Superannuation FAQs

In superannuation there are two types of contributions

Concessional Contribution

The Concessional contribution relates to before-tax contribution. This includes Superannuation Guarantee contributions and salary sacrificed contributions. Making a tax deductible contribution into superannuation will also count towards your concessional contribution limits. When you do put funds into superannuation as a concessional contribution you will be subject to a 15% contribution tax unless your income is above the $300,000.

Non-Concessional Contribution

The non-concessional contribution relates to after-tax contribution. This can relate to funds you have in a bank account.

Concessional Contribution Limits - 2014/15

For the 2014/15 year, the general cap, which is applicable to under 50`s have risen to $30,000. For individuals who are 49 years or above on the 30th June 2014, the concessional cap limits is $35,000.

Non-concessional Limits - 2014/15

If an individual is under the age of 65, the limit has increased to $180,000 and the bring-forward cap increased to $540,000. If you are above age 65, you can still make a non-concessional contribution into superannuation to a maximum of $180,000 each year, but you are not able to have the bring forward provision. Please note if you have previously triggered the bring forward provision, you will still have the remaining limit available to you. Important to note that if you are age 65 at the time of the contribution you must ensure that you have met the work-test rule.

If you contribute in excess of your concessional contribution, the excess contribution will be subject to your marginal tax rate plus an interest charge. Under the new rule you now have the choice of withdrawing the excess amount to fund potential tax bill and also receive a non-refundable 15% offset on the amount of the excess to offset the 15% contribution tax you may have already paid. The excess contribution will count towards your non-concessional contribution limit but will remain under the taxable component.

If you were to exceed your non-concessional limits the amount above will be subject to an additional tax of 47%. Please note that this may change as there are some proposals yet to become law.

Superannuation is more powerful if you start investing early, but it is never too late. Investing in superannuation is one of the most tax-effective ways to save for your retirement.

--> Earnings within the fund are taxed at a maximum of 15%.

--> Insurance premiums within superannuation may further reduce the tax payable.

--> Contributing to superannuation; you may be able to claim a tax deduction, tax offset or co-contribution.

--> Once you reach 60 years of age, any money withdrawn from superannuation is tax free.

--> for investors under the age of 60, income received from a superannuation retirement income stream may receive concessional tax treatment.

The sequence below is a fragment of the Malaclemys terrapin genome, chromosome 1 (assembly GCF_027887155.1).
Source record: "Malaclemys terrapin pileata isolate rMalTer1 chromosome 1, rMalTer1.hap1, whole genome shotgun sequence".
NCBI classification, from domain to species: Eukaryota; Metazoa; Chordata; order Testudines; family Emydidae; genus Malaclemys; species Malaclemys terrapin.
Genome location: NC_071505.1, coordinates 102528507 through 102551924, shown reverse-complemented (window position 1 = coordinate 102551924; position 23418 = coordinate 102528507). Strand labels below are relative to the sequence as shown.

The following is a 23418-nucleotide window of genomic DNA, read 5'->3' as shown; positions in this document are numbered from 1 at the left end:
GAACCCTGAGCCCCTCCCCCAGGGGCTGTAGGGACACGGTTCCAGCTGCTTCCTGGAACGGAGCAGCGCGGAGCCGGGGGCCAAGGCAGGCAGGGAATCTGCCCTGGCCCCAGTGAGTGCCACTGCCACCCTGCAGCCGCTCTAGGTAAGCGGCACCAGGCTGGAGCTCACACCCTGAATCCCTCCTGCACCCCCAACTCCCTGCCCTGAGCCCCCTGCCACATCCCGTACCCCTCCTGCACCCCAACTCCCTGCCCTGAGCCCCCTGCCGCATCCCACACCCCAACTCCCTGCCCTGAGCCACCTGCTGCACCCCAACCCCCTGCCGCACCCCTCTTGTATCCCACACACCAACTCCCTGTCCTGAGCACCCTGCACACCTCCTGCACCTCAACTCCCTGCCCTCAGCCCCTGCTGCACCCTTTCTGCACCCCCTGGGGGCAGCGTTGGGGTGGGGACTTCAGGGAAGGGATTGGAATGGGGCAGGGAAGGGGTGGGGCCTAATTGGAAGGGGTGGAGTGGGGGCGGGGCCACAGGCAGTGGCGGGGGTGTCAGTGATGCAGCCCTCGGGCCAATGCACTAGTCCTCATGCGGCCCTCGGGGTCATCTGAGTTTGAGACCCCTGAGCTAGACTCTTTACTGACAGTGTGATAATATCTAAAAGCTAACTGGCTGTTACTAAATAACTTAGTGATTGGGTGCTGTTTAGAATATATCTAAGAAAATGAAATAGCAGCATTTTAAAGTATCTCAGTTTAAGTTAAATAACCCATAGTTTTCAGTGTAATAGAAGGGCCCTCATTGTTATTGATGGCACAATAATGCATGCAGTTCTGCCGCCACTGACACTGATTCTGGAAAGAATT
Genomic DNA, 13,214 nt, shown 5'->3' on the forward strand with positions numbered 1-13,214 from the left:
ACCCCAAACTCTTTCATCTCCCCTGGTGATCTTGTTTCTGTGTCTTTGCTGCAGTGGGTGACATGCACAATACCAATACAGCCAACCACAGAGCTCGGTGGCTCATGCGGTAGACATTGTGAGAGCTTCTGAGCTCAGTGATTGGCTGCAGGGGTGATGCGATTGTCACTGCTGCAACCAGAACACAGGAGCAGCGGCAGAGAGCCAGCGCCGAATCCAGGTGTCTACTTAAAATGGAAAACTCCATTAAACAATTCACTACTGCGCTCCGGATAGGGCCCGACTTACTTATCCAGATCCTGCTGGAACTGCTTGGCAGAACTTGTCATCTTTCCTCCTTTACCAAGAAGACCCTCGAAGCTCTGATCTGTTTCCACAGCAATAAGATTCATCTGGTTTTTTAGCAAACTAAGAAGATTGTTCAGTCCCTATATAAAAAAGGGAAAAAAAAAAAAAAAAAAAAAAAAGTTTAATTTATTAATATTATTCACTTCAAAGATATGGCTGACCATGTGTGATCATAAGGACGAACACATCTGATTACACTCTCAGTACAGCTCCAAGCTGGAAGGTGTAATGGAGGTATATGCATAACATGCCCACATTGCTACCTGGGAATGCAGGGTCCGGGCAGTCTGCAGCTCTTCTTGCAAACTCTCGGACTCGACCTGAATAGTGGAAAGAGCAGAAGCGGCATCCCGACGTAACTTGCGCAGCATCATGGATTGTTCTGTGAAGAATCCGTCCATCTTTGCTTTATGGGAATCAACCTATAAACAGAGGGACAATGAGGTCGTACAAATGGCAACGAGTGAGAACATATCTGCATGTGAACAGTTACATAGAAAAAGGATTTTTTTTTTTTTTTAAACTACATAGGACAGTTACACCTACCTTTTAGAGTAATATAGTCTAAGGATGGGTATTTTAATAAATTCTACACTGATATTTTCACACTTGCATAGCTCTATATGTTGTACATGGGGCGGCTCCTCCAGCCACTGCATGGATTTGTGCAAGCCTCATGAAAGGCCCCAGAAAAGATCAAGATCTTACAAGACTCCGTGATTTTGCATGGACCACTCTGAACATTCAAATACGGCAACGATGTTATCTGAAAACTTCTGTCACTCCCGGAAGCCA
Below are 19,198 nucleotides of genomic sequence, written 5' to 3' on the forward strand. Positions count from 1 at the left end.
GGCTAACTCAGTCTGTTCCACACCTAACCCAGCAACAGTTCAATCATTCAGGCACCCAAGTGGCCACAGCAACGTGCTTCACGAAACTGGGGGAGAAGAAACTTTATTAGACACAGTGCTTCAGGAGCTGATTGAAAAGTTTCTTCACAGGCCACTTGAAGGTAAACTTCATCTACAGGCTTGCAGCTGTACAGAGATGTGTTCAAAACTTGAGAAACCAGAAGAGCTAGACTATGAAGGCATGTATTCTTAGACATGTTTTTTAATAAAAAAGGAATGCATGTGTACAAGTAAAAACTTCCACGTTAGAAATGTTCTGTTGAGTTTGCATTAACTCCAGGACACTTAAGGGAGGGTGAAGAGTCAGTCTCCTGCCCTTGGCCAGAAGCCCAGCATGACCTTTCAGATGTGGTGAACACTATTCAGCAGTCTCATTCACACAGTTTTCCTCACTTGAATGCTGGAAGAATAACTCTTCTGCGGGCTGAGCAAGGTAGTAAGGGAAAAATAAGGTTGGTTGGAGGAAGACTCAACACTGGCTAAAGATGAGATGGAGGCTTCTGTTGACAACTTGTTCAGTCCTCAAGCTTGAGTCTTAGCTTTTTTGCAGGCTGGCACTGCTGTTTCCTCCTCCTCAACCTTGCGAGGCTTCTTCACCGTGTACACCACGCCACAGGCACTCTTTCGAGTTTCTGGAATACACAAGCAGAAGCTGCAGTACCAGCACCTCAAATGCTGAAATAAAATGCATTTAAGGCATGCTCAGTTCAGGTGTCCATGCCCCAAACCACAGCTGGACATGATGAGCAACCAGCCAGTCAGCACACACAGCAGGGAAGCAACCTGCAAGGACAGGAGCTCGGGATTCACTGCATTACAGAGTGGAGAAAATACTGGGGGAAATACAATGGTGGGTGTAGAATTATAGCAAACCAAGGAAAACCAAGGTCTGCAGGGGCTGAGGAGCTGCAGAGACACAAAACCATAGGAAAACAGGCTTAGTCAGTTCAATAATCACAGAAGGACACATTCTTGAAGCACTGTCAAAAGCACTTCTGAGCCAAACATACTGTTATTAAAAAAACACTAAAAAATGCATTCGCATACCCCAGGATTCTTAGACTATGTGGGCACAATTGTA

--> Having your money in super instead of other assets may improve your centrelink entitlements.

At Investlink Group recommending allocations between asset classes will determine whether or not our clients will achieve their required rate of return and thus meet the stated objectives. Determining which mix of assets is always a delicate issue and more so what to include in a portfolio is largely based on each investors time horizon and risk appeitie.

The most important consideration in choosing an appropriate asset allocation are:

--> What percentage will be allocted to each asset class?

--> Will there be a range of percentages allocted to each asset class to give us flexibility?

--> What asset class will be considered for selection?

--> What specific country will be targeted for asset selection and further, should the foreign currency be hedged or unhedged?

Let us assume that a client invest $100,000 and is considered a Balanced Growth investor. Given this risk profile, clients invested amount would be following (+/- 10%):

Australian Equities - $30,000 (30%)

International Shares - $30,000 (30%)

Property - $6,000 (6%)

Growth Alternatives - $4,000 (4%)

GROWTH INVESTMENTS - $70,000 (70%)

Australian Bonds - $12,500 (12.5%)

International Bonds - $12,500 (12.5%)

Cash - $5,000 (5%)


An investor in this situation is expected to see volitality of 70% of their portfolio and looking for long term growth subject to short term ups and downs in their investments. Usually a client excepts this or suggest that they cannot digest 70% growth - volitality issues; in which case we prefer our clients to reduce thier risk profiling until they feel comfortable with the risk / return trade of.

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